Donald Trump’s signing of any bill, whether actual legislation or ceremonial, is usually accompanied by a lot of fanfare.

Today, the “president” signed the Russia sanctions bill that has been sitting on his desk for over a week. The bill was based with bipartisan support in both houses of Congress. In fact the bill was veto-proof, meaning that Trump couldn’t override the bill because of the overwhelming vote in Congress.

The bill aims to further punish Russia for their meddling in the 2016 election. Something that Trump has been slow to admit happened because he thinks its takes away from his victory of the Electoral College (he lost the popular vote by 3 million).

So instead of cameras and a flurry of tweets touting the signing, Trump had the White House send out a statement saying the bill was flawed. Basically crying that the mean Congress made him sign the bill to punish Russia.

But in a statement outlining his concerns, Trump called the bill “seriously flawed,” primarily because it limits his ability to negotiate sanctions without Congressional approval.

“By limiting the Executive’s flexibility, this bill makes it harder for the United States to strike good deals for the American people, and will drive China, Russia, and North Korea much closer together,” Trump said in a statement on Wednesday morning. “The Framers of our Constitution put foreign affairs in the hands of the President.”

“This bill will prove the wisdom of that choice,” he added.

White House officials said that the president signed the measure on Wednesday morning, nearly a week after it was passed by the Senate with a veto-proof majority. The bill was also approved in the House last week by an overwhelming bipartisan majority.

Trump said that he signed the bill, despite his reservations, for the sake of “national unity.” In a second statement accompanying his signing of the legislation, Trump called some of the provisions in the legislation “clearly unconstitutional.”

And he questioned Congress’ ability to negotiate sanctions based on their inability to approve the Republicans’ health care legislation.

“The bill remains seriously flawed – particularly because it encroaches on the executive branch’s authority to negotiate,” Trump said. “Congress could not even negotiate a healthcare bill after seven years of talking.” – Washington Post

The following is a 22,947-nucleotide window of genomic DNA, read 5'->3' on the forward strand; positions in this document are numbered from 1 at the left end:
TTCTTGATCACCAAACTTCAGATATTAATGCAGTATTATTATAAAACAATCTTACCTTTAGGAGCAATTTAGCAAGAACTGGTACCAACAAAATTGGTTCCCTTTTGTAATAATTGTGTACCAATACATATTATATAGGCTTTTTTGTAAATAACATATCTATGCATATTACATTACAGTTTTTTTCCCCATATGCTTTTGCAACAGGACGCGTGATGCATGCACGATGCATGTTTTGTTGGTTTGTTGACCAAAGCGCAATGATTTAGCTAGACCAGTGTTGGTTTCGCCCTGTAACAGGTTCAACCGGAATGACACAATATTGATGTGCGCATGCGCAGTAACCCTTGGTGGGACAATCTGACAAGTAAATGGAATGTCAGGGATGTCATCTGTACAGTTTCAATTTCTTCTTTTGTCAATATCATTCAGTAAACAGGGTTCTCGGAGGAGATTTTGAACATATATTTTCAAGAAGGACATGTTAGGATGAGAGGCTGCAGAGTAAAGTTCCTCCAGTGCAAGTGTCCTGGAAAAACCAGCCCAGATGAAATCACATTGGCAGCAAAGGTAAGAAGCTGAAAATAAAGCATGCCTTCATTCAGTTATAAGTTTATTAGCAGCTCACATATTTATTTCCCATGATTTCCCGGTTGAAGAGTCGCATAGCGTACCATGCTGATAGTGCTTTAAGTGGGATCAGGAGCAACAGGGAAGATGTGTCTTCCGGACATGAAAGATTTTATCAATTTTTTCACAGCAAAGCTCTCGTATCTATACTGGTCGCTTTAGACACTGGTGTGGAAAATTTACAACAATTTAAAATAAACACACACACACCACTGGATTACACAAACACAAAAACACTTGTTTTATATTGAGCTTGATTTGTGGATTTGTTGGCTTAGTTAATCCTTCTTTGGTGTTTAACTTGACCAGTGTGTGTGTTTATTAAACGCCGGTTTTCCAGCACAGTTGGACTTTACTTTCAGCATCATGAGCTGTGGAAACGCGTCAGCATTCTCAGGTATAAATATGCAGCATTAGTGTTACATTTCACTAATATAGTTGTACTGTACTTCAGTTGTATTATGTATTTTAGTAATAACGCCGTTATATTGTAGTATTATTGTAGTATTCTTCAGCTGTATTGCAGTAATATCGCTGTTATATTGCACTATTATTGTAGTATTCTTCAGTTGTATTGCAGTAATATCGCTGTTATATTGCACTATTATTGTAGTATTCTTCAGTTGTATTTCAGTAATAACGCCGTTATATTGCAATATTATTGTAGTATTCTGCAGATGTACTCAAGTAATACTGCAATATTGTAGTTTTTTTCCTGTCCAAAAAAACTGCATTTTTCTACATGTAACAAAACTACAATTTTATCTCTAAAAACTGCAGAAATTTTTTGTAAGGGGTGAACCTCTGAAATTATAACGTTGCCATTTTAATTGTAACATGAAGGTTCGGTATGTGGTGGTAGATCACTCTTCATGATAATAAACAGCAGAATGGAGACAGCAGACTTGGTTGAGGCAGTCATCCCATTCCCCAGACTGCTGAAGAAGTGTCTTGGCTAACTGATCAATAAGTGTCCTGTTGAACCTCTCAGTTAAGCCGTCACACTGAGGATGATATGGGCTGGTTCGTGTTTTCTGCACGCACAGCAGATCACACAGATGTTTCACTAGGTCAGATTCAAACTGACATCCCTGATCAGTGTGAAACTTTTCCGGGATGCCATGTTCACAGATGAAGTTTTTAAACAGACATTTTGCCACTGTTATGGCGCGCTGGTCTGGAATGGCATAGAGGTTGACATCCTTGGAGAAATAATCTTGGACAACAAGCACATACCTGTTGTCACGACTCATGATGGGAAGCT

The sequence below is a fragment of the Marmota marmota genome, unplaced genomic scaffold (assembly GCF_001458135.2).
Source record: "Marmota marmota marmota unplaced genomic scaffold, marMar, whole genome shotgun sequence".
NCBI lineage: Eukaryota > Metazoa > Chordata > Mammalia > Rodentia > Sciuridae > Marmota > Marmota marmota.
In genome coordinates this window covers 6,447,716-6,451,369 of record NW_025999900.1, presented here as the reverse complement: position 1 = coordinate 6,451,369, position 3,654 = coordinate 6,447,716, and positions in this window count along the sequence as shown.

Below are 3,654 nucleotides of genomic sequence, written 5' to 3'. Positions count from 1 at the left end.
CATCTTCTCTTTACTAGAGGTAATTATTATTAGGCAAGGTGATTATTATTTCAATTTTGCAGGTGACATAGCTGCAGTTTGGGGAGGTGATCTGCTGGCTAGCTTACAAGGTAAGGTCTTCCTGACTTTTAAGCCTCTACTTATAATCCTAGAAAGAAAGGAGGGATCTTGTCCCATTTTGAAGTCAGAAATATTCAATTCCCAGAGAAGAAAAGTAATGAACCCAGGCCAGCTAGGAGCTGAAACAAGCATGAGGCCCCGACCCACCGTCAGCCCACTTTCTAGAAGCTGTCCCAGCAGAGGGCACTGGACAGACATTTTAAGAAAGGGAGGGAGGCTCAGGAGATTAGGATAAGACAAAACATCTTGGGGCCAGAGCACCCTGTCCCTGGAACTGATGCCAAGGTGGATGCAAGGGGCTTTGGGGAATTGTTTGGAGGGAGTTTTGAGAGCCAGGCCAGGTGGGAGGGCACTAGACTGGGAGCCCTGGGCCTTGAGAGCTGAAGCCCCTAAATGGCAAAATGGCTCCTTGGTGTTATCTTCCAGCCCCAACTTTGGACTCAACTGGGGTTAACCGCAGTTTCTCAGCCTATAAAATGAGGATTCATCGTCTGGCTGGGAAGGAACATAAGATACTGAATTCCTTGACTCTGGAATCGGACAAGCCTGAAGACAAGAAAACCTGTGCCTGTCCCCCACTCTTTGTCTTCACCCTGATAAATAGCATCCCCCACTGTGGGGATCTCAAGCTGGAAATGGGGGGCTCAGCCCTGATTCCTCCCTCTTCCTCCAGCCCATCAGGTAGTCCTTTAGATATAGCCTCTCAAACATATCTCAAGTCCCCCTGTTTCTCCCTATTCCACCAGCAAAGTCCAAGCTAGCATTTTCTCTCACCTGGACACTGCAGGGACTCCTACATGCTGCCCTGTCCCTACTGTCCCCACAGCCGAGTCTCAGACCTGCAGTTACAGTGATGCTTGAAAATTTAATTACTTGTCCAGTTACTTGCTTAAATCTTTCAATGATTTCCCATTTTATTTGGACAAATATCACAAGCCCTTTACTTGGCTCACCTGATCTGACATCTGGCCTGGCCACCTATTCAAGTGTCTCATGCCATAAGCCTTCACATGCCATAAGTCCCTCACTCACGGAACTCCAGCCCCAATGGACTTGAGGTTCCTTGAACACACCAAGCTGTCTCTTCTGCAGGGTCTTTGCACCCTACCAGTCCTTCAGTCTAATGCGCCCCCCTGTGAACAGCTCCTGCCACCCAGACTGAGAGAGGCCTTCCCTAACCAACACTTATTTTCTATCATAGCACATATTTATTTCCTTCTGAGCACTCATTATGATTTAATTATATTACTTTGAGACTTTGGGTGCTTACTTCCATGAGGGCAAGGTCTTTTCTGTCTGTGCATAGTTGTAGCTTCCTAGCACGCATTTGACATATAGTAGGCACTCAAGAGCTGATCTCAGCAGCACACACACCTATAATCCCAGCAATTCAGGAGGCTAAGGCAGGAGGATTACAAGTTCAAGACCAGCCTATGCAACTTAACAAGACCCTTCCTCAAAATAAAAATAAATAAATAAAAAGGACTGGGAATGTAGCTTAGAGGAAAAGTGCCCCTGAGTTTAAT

Here’s is Trump full statement on why he is so mad about punishing Russia.

The White House
Office of the Press Secretary
For Immediate Release

August 02, 2017

Statement by President Donald J. Trump on the Signing of H.R. 3364

Today, I have signed into law H.R. 3364, the “Countering America’s Adversaries Through Sanctions Act.” While I favor tough measures to punish and deter aggressive and destabilizing behavior by Iran, North Korea, and Russia, this legislation is significantly flawed.

In its haste to pass this legislation, the Congress included a number of clearly unconstitutional provisions. For instance, although I share the policy views of sections 253 and 257, those provisions purport to displace the President’s exclusive constitutional authority to recognize foreign governments, including their territorial bounds, in conflict with the Supreme Court’s recent decision in Zivotofsky v. Kerry.

Additionally, section 216 seeks to grant the Congress the ability to change the law outside the constitutionally required process. The bill prescribes a review period that precludes the President from taking certain actions. Certain provisions in section 216, however, conflict with the Supreme Court’s decision in INS v. Chadha, because they purport to allow the Congress to extend the review period through procedures that do not satisfy the requirements for changing the law under Article I, section 7 of the Constitution. I nevertheless expect to honor the bill’s extended waiting periods to ensure that the Congress will have a full opportunity to avail itself of the bill’s review procedures.

Further, certain provisions, such as sections 254 and 257, purport to direct my subordinates in the executive branch to undertake certain diplomatic initiatives, in contravention of the President’s exclusive constitutional authority to determine the time, scope, and objectives of international negotiations. And other provisions, such as sections 104, 107, 222, 224, 227, 228, and 234, would require me to deny certain individuals entry into the United States, without an exception for the President’s responsibility to receive ambassadors under Article II, section 3 of the Constitution. My Administration will give careful and respectful consideration to the preferences expressed by the Congress in these various provisions and will implement them in a manner consistent with the President’s constitutional authority to conduct foreign relations.

Finally, my Administration particularly expects the Congress to refrain from using this flawed bill to hinder our important work with European allies to resolve the conflict in Ukraine, and from using it to hinder our efforts to address any unintended consequences it may have for American businesses, our friends, or our allies.


August 2, 2017.